Stay Young with Tai Chi

19 September, 2012

Sept. 5, 2006 -- Georgina Duggan just knew she'd wind up with arthritis in her spine. "My mother and one of my brothers had back pain from arthritis, so when it started to bother me, I figured it was something I'd have to live with," says the 60-year-old retiree in Mississauga, Ontario. But unlike her family, she isn't suffering anymore. Thanks to an unusual kind of remedy, she's off all her painkillers and feels better than she has in years.

Initially, Duggan went to a chiropractor several times a week for relief. "It helped some, but I got tired of having to go so often." Her physician suggested the ancient art of tai chi. Says Duggan: "He thought the combination of slow movements, meditation, and breathing would help strengthen my spine and increase my flexibility. I thought, Why not?"

After all, the Chinese have been maintaining their health with tai chi for centuries. And today, more than 200,000 Americans take tai chi classes in health clubs--a number that has doubled in the past 4 years, says Rosemary Lavery, a spokesperson for the International Health, Racquet, and Sportsclub Association.

Part of tai chi's appeal is that it doesn't really feel like exercise. "It offers cardiovascular benefits similar to brisk walking or low-impact aerobics, but it's much easier on the body," says Ruth Taylor-Piliae, Phd, RN, a tai chi researcher and postdoctoral fellow at Stanford University School of Medicine. "It's good for people who might not be capable of strenuous activity." The stances require you to shift your weight slowly from one foot to the other--and you have to maintain control throughout the moves. "This keeps your mind focused, improves balance, and strengthens your body," Taylor-Piliae says.

Indeed, tai chi offers stellar health benefits. For instance, a recent review of 47 studies published in the Archives of Internal Medicine suggested that tai chi can lower blood pressure; increase flexibility, strength, and balance; and decrease stress, anxiety, and depression. Find out what tai chi might do for you from people who are already practicing.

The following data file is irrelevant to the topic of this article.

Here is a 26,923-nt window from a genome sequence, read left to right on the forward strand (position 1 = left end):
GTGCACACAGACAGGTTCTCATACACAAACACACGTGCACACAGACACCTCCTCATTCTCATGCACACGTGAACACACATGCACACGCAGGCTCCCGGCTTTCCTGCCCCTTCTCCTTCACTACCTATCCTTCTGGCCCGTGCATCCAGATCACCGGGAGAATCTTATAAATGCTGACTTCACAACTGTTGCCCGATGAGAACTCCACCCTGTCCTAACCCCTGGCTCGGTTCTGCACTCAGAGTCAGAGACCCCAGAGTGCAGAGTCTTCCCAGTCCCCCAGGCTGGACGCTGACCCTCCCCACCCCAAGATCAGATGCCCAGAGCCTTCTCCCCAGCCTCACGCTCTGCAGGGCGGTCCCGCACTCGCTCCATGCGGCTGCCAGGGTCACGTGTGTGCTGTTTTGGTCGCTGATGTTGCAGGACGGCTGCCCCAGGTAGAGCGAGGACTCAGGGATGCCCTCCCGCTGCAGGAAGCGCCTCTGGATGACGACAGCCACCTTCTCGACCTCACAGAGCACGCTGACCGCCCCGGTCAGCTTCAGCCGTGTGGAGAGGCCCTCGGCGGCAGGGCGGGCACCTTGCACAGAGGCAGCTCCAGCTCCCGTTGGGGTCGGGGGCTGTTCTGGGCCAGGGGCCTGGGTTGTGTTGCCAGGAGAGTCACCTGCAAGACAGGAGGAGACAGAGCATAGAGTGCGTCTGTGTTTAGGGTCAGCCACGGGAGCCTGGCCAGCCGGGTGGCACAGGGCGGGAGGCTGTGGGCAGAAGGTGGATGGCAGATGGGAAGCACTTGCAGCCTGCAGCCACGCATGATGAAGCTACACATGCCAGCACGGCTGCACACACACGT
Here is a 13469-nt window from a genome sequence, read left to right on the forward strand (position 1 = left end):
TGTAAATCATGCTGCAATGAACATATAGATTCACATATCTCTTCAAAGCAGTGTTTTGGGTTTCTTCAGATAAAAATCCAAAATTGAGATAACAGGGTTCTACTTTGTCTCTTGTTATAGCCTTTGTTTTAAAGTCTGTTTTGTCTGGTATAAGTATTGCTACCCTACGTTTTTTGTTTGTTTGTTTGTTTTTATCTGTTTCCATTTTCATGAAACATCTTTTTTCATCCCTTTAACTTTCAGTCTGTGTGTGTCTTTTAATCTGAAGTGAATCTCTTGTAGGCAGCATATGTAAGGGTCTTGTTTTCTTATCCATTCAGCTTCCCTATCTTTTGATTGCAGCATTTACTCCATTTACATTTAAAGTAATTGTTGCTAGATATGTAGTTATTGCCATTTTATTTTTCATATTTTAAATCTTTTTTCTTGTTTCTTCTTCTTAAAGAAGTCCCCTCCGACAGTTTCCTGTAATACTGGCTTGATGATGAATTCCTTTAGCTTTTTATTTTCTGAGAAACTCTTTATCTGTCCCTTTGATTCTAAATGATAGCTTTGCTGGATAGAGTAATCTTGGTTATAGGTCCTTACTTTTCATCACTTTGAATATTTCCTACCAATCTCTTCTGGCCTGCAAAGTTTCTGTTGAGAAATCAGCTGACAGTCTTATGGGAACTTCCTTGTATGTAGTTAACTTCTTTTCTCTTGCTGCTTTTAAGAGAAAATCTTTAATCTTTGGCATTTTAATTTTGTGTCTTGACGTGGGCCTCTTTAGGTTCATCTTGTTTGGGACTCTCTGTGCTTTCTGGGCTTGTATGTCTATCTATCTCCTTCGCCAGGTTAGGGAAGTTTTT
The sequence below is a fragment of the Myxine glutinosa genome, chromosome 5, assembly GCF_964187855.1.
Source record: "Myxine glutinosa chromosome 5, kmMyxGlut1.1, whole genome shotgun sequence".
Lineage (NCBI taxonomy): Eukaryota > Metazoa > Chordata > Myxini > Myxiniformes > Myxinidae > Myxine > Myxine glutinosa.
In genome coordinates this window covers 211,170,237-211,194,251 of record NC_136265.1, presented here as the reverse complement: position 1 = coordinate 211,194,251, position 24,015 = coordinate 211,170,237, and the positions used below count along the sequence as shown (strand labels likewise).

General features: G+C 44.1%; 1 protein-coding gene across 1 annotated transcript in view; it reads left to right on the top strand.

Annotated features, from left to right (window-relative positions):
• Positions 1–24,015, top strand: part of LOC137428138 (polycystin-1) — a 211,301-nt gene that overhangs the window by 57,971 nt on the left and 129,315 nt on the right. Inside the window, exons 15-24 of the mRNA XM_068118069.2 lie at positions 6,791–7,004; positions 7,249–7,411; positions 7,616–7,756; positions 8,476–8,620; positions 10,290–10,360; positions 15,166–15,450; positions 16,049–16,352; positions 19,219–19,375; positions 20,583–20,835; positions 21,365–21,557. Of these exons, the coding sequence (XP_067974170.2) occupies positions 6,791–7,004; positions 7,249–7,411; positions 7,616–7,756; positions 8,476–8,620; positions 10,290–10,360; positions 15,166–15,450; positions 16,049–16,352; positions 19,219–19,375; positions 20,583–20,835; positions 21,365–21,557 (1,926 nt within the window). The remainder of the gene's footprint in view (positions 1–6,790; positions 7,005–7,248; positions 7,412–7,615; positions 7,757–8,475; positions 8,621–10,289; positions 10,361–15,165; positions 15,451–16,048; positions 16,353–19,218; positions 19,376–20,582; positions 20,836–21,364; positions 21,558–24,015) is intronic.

"My blood pressure dropped."

--Linda Bowers, 57, former administrative assistant, Kansas City, MO

When layoffs left Linda Bowers without health insurance 3 years ago, she made the difficult decision to go off her blood pressure medication. Instead, Bowers got serious about daily tai chi to maintain a healthier blood pressure. At her annual checkup--which she paid for out-of-pocket--she was pleasantly surprised to see her BP remain at a steady 134/82.

Low-intensity exercise can work wonders on blood pressure. Researchers at the Stanford Prevention Research Center recently had 39 sedentary seniors do 60 minutes of tai chi three times a week for 12 weeks. On average, the group lowered their resting systolic blood pressure (the larger number) by 13% to a healthier reading of 131 mm/Hg and decreased their resting diastolic BP by 10% to 77 mm/Hg--results similar to those from medication.